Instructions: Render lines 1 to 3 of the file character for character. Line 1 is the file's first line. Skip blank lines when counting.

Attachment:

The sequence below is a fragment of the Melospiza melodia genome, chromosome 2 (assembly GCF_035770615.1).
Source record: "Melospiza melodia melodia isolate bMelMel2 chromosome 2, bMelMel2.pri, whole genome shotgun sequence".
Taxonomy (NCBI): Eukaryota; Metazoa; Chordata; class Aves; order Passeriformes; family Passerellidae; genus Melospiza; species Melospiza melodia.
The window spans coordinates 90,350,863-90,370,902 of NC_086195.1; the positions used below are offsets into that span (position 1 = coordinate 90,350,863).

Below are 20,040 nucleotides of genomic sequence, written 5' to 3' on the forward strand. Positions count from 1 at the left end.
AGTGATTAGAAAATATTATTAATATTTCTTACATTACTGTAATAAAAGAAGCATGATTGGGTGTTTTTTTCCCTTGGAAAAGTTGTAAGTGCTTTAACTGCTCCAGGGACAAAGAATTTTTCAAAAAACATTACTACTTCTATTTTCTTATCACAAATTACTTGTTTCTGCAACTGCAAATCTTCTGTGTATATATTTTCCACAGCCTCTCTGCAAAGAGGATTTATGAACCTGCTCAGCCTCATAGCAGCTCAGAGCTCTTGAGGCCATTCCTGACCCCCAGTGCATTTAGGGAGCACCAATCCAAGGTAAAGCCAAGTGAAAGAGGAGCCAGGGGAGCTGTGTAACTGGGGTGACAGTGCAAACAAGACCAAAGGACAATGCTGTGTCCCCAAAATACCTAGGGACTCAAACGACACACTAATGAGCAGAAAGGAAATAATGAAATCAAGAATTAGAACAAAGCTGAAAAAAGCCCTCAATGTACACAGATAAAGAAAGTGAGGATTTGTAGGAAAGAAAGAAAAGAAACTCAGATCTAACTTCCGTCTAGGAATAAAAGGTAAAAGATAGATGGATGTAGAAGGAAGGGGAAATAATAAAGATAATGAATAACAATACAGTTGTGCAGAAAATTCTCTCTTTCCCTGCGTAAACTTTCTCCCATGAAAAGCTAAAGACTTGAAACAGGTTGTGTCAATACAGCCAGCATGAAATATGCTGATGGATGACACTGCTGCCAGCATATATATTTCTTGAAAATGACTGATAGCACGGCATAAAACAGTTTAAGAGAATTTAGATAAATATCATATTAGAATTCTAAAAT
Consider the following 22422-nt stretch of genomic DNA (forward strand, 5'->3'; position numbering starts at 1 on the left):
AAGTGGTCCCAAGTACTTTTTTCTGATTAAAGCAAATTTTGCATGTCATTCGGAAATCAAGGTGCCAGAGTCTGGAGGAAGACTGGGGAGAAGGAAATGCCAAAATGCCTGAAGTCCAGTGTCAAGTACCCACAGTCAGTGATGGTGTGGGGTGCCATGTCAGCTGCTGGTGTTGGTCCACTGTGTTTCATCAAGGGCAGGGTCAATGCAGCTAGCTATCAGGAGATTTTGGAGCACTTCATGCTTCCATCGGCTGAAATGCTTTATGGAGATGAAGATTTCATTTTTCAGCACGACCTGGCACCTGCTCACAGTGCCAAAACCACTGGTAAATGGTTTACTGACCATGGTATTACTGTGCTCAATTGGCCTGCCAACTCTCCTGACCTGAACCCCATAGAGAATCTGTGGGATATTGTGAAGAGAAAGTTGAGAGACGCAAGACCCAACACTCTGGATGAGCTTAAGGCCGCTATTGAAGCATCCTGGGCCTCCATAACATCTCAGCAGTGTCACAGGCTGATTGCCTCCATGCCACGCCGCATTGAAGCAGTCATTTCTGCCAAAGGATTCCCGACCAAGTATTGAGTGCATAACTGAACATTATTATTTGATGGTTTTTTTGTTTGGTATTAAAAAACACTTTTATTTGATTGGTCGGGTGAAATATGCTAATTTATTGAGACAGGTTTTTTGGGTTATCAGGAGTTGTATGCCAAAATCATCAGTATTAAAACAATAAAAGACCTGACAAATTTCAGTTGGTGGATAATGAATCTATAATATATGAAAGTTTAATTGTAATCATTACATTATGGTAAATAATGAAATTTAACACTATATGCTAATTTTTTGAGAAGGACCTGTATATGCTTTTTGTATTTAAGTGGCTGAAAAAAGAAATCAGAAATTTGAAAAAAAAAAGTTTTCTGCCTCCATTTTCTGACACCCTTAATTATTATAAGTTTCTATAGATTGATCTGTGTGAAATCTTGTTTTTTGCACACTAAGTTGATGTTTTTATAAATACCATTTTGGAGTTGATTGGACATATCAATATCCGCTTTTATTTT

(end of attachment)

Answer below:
The sequence below is a fragment of the Melospiza melodia genome, chromosome 2 (assembly GCF_035770615.1).
Source record: "Melospiza melodia melodia isolate bMelMel2 chromosome 2, bMelMel2.pri, whole genome shotgun sequence".
Taxonomy (NCBI): Eukaryota; Metazoa; Chordata; class Aves; order Passeriformes; family Passerellidae; genus Melospiza; species Melospiza melodia.